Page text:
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Volume 2 Issue 6 ISSN# 1708-3265
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The Buddha Tarot Companion
Robert M. Place
ISBN #: 1-56718-529-0

It is by no means necessary to have this book, if you want to read the deck. The little white book (LWB), which comes with the deck, is very well done! However, The Buddha Tarot Companion, is a wonderful book, that not only enhances the deck, but also is a fascinating read, all on its own!

This 366-page book contains all the info found in the LWB and expands upon it.

Robert Place begins with a fascinating look at history. He explains that ancient cultures were not isolated. Western philosophers were familiar with Indian philosophy.

In the 3rd century, BCE, missions were sent out as far as the Greek world, Egypt and China, to spread the teachings of the Buddha. In the late 1200's, Marco Polo wrote an immensely popular book, which included the story of Buddha's life, and during the Middle Ages, eastern European Christians transformed the Buddha into St. Josephet. By the time the tarot had been created, in the early 1400's, it is likely, its creators had been exposed to the story of Siddhartha.

The iconography of the early tarot is clearly derived from the renaissance Christian church, and is not about the Buddha. However, Place proposes that the story of Siddhartha may have been part of a mix of mystical and philosophical ideas.

To quote Robert Place, "The Tarot is an expression of a synthesis of mystical, philosophical, and religious ideas, and each of my decks picks up one or more of these threads and explores the connections."

Is it just a coincidence that early Christianity and the story of Siddhartha follow the same archetypal pattern, 'The Hero's Journey', as coined by Joseph Campbell? Could this be an example of the phenomenon Jung named 'synchronicity'?

The author points out that the Tarot, and the Buddha's life, both fit the same three-part pattern of dealing with hope, dealing with fear, and finally, the middle path, which is beyond hope and fear, and leads to mastery and enlightenment.

Place has renamed the cards in the Major Arcana, to fit the themes in Siddhartha's journey. While the order of Siddhartha's story had to be changed a little, the themes fit the Major Arcana beautifully. The interpretations of the cards remain largely unchanged. It would be difficult to read this book without becoming a believer!

The section on mysticism shows the parallels between the Buddha's and his contemporary, Pythagoras' teachings. Place discusses the similarities between the various philosophical schools, including Neoplatonism, Hermeticism and Sufi philosophy.

This book contains a detailed history of tarot. Place has the fortunate gift of being able to share his scholarly research and thoughts, in an easy-to-digest and exciting way.

As in the little white book, included with the deck, there is a chapter about the life of Buddha, and Buddhism (see the deck review above).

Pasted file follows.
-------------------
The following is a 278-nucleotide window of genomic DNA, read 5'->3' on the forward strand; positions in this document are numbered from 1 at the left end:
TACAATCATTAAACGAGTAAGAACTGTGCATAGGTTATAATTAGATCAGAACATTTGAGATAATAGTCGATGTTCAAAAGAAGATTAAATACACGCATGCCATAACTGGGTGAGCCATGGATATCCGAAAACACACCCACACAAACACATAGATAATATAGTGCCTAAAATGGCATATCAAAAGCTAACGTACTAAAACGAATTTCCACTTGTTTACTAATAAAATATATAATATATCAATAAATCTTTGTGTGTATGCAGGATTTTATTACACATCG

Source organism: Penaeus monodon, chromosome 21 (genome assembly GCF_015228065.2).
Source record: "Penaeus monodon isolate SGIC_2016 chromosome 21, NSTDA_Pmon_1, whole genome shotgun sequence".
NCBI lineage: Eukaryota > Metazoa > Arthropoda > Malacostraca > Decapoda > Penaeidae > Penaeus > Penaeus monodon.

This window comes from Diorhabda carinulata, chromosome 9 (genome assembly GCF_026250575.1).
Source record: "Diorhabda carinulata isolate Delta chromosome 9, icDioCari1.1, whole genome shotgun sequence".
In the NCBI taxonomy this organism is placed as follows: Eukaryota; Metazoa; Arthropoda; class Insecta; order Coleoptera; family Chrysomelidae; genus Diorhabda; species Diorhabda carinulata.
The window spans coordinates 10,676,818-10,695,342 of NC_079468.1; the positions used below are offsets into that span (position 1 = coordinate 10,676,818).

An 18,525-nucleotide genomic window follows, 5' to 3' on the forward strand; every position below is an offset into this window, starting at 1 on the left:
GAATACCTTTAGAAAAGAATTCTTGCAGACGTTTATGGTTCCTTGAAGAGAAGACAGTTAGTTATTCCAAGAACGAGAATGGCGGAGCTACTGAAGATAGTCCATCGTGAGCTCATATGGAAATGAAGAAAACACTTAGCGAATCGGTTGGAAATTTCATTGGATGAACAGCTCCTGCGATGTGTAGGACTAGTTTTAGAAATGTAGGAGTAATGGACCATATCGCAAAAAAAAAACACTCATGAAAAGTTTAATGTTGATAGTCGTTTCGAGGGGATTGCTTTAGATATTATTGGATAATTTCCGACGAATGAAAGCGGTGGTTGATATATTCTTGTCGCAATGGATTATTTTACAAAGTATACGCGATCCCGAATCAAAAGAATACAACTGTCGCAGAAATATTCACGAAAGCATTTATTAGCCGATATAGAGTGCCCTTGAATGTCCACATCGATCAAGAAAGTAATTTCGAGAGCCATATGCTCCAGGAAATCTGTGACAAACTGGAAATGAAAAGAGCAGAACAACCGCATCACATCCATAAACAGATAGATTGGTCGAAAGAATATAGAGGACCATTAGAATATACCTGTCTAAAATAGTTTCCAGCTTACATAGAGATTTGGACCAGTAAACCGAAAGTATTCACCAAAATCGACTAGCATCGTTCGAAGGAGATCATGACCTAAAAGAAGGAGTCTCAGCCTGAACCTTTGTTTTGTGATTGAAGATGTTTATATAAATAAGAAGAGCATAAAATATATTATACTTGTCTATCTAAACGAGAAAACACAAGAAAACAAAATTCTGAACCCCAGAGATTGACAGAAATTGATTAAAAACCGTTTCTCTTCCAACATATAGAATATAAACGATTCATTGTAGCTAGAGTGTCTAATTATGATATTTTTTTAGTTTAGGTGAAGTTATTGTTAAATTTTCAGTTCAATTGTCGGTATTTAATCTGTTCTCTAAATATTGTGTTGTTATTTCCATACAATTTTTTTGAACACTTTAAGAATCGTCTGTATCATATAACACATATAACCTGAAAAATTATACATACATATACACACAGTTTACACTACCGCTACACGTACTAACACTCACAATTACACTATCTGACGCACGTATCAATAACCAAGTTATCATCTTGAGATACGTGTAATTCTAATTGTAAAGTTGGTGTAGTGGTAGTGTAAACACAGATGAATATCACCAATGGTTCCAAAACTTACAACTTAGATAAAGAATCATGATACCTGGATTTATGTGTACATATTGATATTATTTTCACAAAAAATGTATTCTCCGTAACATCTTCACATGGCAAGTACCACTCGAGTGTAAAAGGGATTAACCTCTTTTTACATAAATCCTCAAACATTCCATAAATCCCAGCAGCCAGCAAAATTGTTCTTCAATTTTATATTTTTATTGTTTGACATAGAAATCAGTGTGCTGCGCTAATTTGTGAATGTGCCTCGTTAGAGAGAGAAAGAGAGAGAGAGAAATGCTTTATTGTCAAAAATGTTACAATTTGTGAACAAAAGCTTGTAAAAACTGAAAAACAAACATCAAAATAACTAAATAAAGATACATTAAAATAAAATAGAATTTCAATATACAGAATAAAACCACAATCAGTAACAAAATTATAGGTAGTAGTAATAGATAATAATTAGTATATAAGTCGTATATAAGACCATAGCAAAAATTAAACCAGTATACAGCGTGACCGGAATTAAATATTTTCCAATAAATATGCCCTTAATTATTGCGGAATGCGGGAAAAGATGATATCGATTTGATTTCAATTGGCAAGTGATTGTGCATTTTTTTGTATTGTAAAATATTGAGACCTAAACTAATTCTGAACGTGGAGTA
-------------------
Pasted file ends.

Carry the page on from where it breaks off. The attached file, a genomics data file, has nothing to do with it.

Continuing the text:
A large portion of the book is devoted to card descriptions. A black-and-white illustration of each card is included.

Several pages are provided for each of the Major Arcana cards. Each is divided into three sections; first is a description of each Buddha Tarot card.

Second, is a commentary, which compares each card with the Marseilles tarot, and sometimes also from earlier or later cards. And third, a divination section contains the meaning of the card.

A shorter, one-page, description of images and divinatory meaning is provided for each of the Minor Arcana.

The card meanings do not include reversals because the author recommends using the cards right side up, as he feels the pictures communicate more clearly that way.

Robert Place is a man who approaches the Tarot in both a scholarly and an intuitive way.

Many assume divination is about 'fortune telling'. Even in the ancient world, divination was not that fatalistic. Most often advice, on how to make improvements, and keep the favour of the divine, was given. The word itself, divination, means, "to get in touch with the divine". Divination gives us insight into the present, and helps us make informed decisions.

About divination Place says "At the highest level, it helps one move along the path to enlightenment".

Place recommends using intuition. The importance of looking at the flow of the cards, and the patterns formed, as well as the directions the cards face, is discussed in detail,

Included are the same relationship spread, chakra spread, and mandala meditation, which are in the little white book that comes with the deck.

The book concludes with acknowledgements, notes, a bibliography and recommended reading index. I am especially grateful for the helpful glossary and index!

You really don't need the companion book to use the Buddha Tarot cards. The included little white book is very well done. But, you would be missing out on some excellent reading, and a wonderful resource.

Well done!

Reviewed by
Toria Betson

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